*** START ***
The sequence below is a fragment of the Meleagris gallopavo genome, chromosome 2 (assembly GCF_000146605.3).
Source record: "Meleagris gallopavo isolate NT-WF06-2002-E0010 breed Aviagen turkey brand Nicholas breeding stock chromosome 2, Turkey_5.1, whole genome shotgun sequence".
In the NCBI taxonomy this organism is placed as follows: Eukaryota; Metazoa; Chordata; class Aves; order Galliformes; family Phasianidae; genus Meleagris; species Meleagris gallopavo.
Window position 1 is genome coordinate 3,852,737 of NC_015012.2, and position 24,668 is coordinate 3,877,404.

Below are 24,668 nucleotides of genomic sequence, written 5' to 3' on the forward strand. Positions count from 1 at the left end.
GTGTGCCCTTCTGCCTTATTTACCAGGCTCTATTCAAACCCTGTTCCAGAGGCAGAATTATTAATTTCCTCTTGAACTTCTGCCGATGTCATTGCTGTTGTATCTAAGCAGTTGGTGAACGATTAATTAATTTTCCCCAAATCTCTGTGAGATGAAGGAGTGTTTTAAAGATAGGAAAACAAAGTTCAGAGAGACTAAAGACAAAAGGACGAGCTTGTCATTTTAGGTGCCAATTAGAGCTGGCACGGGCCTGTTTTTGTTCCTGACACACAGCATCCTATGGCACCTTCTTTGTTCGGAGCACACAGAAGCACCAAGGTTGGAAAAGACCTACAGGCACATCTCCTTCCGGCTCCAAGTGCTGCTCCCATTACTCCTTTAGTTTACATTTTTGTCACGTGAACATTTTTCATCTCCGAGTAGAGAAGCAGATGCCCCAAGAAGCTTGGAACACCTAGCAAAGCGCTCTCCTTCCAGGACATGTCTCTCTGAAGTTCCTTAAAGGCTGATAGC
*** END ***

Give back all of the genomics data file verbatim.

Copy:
The sequence below is a fragment of the Meleagris gallopavo genome, chromosome 2 (assembly GCF_000146605.3).
Source record: "Meleagris gallopavo isolate NT-WF06-2002-E0010 breed Aviagen turkey brand Nicholas breeding stock chromosome 2, Turkey_5.1, whole genome shotgun sequence".
In the NCBI taxonomy this organism is placed as follows: Eukaryota; Metazoa; Chordata; class Aves; order Galliformes; family Phasianidae; genus Meleagris; species Meleagris gallopavo.
Window position 1 is genome coordinate 3,852,737 of NC_015012.2, and position 24,668 is coordinate 3,877,404.

Below are 24,668 nucleotides of genomic sequence, written 5' to 3' on the forward strand. Positions count from 1 at the left end.
GTGTGCCCTTCTGCCTTATTTACCAGGCTCTATTCAAACCCTGTTCCAGAGGCAGAATTATTAATTTCCTCTTGAACTTCTGCCGATGTCATTGCTGTTGTATCTAAGCAGTTGGTGAACGATTAATTAATTTTCCCCAAATCTCTGTGAGATGAAGGAGTGTTTTAAAGATAGGAAAACAAAGTTCAGAGAGACTAAAGACAAAAGGACGAGCTTGTCATTTTAGGTGCCAATTAGAGCTGGCACGGGCCTGTTTTTGTTCCTGACACACAGCATCCTATGGCACCTTCTTTGTTCGGAGCACACAGAAGCACCAAGGTTGGAAAAGACCTACAGGCACATCTCCTTCCGGCTCCAAGTGCTGCTCCCATTACTCCTTTAGTTTACATTTTTGTCACGTGAACATTTTTCATCTCCGAGTAGAGAAGCAGATGCCCCAAGAAGCTTGGAACACCTAGCAAAGCGCTCTCCTTCCAGGACATGTCTCTCTGAAGTTCCTTAAAGGCTGATAGC